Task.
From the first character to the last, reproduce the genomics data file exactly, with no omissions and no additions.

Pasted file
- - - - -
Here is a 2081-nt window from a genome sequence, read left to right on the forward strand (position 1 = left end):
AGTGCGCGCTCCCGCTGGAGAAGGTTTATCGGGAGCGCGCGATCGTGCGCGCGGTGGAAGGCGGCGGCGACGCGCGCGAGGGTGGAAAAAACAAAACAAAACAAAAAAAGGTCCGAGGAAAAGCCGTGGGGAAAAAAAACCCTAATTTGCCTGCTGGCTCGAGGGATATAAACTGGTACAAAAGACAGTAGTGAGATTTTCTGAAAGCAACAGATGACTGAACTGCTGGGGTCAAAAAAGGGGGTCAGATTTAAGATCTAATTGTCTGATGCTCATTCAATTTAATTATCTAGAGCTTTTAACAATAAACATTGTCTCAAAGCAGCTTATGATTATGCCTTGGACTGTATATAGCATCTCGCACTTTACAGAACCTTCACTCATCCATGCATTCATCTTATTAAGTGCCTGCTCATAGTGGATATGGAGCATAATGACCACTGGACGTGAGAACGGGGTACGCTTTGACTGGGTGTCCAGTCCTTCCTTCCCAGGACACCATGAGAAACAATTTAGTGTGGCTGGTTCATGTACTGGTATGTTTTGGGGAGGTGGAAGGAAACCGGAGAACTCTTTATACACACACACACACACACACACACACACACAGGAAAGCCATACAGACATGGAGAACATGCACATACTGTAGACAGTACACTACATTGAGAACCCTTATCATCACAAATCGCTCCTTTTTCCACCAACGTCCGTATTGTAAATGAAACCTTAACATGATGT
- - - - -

Here is a 2081-nt window from a genome sequence, read left to right on the forward strand (position 1 = left end):
AGTGCGCGCTCCCGCTGGAGAAGGTTTATCGGGAGCGCGCGATCGTGCGCGCGGTGGAAGGCGGCGGCGACGCGCGCGAGGGTGGAAAAAACAAAACAAAACAAAAAAAGGTCCGAGGAAAAGCCGTGGGGAAAAAAAACCCTAATTTGCCTGCTGGCTCGAGGGATATAAACTGGTACAAAAGACAGTAGTGAGATTTTCTGAAAGCAACAGATGACTGAACTGCTGGGGTCAAAAAAGGGGGTCAGATTTAAGATCTAATTGTCTGATGCTCATTCAATTTAATTATCTAGAGCTTTTAACAATAAACATTGTCTCAAAGCAGCTTATGATTATGCCTTGGACTGTATATAGCATCTCGCACTTTACAGAACCTTCACTCATCCATGCATTCATCTTATTAAGTGCCTGCTCATAGTGGATATGGAGCATAATGACCACTGGACGTGAGAACGGGGTACGCTTTGACTGGGTGTCCAGTCCTTCCTTCCCAGGACACCATGAGAAACAATTTAGTGTGGCTGGTTCATGTACTGGTATGTTTTGGGGAGGTGGAAGGAAACCGGAGAACTCTTTATACACACACACACACACACACACACACACACAGGAAAGCCATACAGACATGGAGAACATGCACATACTGTAGACAGTACACTACATTGAGAACCCTTATCATCACAAATCGCTCCTTTTTCCACCAACGTCCGTATTGTAAATGAAACCTTAACATGATGT